Oscar Nom for RUBY DEE

Ruby Dee has been a star of stage and screen since her 1946 Broadway debut in Anna Lucasta. She has since appeared hundreds of times in plays, movies and television shows. She is a published novelist, poet and columnist for the Amsterdam News, as well as a longtime activist in the civil rights movement. She has two Emmys, a Grammy and was honored with her late husband Ossie Davis with a lifetime achievement award from the Screen Actors Guild. The list of her achievements and awards go on and on and on.

And now, for her role in An American Gangster, Ruby Dee at age 84, has been nominated for an OSCAR in the Best Actress In a Supporting Role category.
How 'bout that!

It was a long time coming. I think she (and other cast members) should have gotten the Oscar nod for the 1963 Gone Are The Days and it baffles me how the Academy missed all the superb performances including Dee's in A Raisin in the Sun. But I won't go there.
Congrats to RUBY DEE !!!!!!!!!!

Monday, January 21, 2008


I miss his words and his vision. We could use both in the world today.

"Change does not roll in on the wheels of inevitability, but comes through continuous struggle."

"A right delayed is a right denied."

"Freedom is never voluntarily given by the oppressor; it must be demanded by the oppressed."

"The good neighbor looks beyond the external accidents and discerns those inner qualities that make all men human and, therefore, brothers."

"In the end, we will remember not the words of our enemies, but the silence of our friends."

"Nothing in all the world is more dangerous than sincere ignorance and conscientious stupidity."

"A nation that continues year after year to spend more money on military defense than on programs of social uplift is approaching spiritual doom."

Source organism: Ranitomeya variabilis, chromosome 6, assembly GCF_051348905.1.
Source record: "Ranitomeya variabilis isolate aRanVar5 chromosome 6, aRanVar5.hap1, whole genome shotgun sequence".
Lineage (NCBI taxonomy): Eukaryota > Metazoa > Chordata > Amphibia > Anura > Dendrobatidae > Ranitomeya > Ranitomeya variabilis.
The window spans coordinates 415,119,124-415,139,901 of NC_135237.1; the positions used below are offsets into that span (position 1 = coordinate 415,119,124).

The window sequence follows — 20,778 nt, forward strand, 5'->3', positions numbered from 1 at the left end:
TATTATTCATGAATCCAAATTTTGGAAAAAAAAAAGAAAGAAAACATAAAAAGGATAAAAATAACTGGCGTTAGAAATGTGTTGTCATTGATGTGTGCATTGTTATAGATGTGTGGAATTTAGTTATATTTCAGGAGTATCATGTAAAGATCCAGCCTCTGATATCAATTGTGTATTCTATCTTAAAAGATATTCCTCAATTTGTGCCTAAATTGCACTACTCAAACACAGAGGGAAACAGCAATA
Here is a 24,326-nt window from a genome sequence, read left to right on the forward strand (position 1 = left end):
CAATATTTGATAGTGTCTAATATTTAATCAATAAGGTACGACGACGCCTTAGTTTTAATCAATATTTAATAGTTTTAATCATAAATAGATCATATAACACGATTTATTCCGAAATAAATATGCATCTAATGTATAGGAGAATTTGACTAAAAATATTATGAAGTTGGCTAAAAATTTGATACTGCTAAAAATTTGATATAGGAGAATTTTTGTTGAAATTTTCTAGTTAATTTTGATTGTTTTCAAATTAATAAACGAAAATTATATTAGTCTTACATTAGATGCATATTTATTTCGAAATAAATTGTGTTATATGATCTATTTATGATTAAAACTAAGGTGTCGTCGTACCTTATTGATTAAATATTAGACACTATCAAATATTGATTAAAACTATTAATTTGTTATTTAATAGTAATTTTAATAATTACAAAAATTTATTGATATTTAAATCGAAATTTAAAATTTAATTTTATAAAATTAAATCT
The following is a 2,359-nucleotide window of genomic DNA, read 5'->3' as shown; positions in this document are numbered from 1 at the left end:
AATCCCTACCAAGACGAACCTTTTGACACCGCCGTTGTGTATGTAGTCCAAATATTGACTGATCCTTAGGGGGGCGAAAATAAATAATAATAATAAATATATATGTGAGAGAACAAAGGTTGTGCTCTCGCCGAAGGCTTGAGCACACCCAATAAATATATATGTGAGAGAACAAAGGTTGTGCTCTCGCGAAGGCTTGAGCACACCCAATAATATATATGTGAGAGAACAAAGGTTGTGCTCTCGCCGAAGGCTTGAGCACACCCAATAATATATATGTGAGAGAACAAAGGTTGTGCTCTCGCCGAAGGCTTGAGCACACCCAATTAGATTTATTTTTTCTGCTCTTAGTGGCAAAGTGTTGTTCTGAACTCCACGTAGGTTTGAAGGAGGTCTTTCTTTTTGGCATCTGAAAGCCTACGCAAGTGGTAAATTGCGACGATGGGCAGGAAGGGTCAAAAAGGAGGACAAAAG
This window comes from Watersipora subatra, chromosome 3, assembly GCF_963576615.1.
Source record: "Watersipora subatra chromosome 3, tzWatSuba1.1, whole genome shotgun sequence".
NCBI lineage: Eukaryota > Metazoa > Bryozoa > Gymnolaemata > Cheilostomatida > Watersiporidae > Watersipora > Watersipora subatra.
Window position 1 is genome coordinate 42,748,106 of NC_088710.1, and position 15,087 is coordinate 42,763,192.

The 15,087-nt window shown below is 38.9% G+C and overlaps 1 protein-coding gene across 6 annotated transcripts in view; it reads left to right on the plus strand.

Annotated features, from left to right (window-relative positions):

"Have we not come to such an impasse in the modern world that we must love our enemies - or else? The chain reaction of evil - hate begetting hate, wars producing more wars - must be broken, or else we shall be plunged into the dark abyss of annihilation."

"Rarely do we find men who willingly engage in hard, solid thinking. There is an almost universal quest for easy answers and half-baked solutions. Nothing pains some people more than having to think."

"The function of education is to teach one to think intensively and to think critically. Intelligence plus character - that is the goal of true education."

"The question is not whether we will be extremist but what kind of extremist will we be."

"That old law about 'an eye for an eye' leaves everybody blind. The time is always right to do the right thing."

"The art of acceptance is the art of making someone who has just done you a small favor wish that he might have done you a greater one."

"Darkness cannot drive out darkness; only light can do that. Hate cannot drive out hate; only love can do that."

Thursday, January 10, 2008

Hillary makes History

Interesting picture, post and comments on Mes Deux Cents, regarding Hillary Clinton's win in New Hampshire.

Although the polls all gave Barack Obama a more than comfy double digit lead, Clinton beat him 39% to his 37% with John Edwards coming in a distant 17% third.
What happened? Lots of theories out there.
Bill Clinton's "aggressive campaigning" delivered a punch to Obama.
Hillary Clinton's tears created sympathy votes.
Polls made Obama supporters over-confident and they stayed home.
Polls made independent and Republican Obama supporters feel safe to vote for McCain.
Polls galvanized Clinton supporters especially women and they got out and voted.
Swift rhetoric/tactic changes by Clinton did the trick.
All of the above.

Well, I vote for all of the above. This is going to be so much fun. History being made all over the place and polls and news pundits manipulating the candidates tactics. It's interesting to watch how fast they all dance.
On one hand this has been wonderful. Obama winning a presidential caucus in a 99% white state and Clinton being the first woman to win a presidential primary give both candidates a place in history and shows some growth in America's character. Listening to voter's comments across the nation, it seems America may actually be getting to a point of being able to focus on what these two brilliant folks can bring to this nation, not just on their race and gender. We'll see.